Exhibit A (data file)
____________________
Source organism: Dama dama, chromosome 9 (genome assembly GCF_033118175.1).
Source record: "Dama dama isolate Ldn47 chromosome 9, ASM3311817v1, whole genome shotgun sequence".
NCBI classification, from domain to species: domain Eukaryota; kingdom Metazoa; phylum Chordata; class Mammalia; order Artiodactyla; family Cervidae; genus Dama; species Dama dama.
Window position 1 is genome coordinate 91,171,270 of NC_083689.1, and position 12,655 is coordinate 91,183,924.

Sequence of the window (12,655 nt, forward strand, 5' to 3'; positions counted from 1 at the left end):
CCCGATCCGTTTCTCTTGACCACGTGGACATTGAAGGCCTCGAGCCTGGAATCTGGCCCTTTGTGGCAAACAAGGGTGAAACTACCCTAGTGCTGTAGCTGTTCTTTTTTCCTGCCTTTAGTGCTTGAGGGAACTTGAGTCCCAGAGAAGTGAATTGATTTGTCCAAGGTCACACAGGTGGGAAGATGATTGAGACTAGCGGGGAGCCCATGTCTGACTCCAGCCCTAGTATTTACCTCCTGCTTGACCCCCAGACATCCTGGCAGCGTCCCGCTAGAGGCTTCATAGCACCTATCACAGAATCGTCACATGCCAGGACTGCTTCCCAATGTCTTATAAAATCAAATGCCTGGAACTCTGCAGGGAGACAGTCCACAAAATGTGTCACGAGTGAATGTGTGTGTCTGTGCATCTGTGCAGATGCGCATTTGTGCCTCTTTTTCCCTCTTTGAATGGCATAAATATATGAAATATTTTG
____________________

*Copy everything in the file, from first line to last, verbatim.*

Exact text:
Source organism: Dama dama, chromosome 9 (genome assembly GCF_033118175.1).
Source record: "Dama dama isolate Ldn47 chromosome 9, ASM3311817v1, whole genome shotgun sequence".
NCBI classification, from domain to species: domain Eukaryota; kingdom Metazoa; phylum Chordata; class Mammalia; order Artiodactyla; family Cervidae; genus Dama; species Dama dama.
Window position 1 is genome coordinate 91,171,270 of NC_083689.1, and position 12,655 is coordinate 91,183,924.

Sequence of the window (12,655 nt, forward strand, 5' to 3'; positions counted from 1 at the left end):
CCCGATCCGTTTCTCTTGACCACGTGGACATTGAAGGCCTCGAGCCTGGAATCTGGCCCTTTGTGGCAAACAAGGGTGAAACTACCCTAGTGCTGTAGCTGTTCTTTTTTCCTGCCTTTAGTGCTTGAGGGAACTTGAGTCCCAGAGAAGTGAATTGATTTGTCCAAGGTCACACAGGTGGGAAGATGATTGAGACTAGCGGGGAGCCCATGTCTGACTCCAGCCCTAGTATTTACCTCCTGCTTGACCCCCAGACATCCTGGCAGCGTCCCGCTAGAGGCTTCATAGCACCTATCACAGAATCGTCACATGCCAGGACTGCTTCCCAATGTCTTATAAAATCAAATGCCTGGAACTCTGCAGGGAGACAGTCCACAAAATGTGTCACGAGTGAATGTGTGTGTCTGTGCATCTGTGCAGATGCGCATTTGTGCCTCTTTTTCCCTCTTTGAATGGCATAAATATATGAAATATTTTG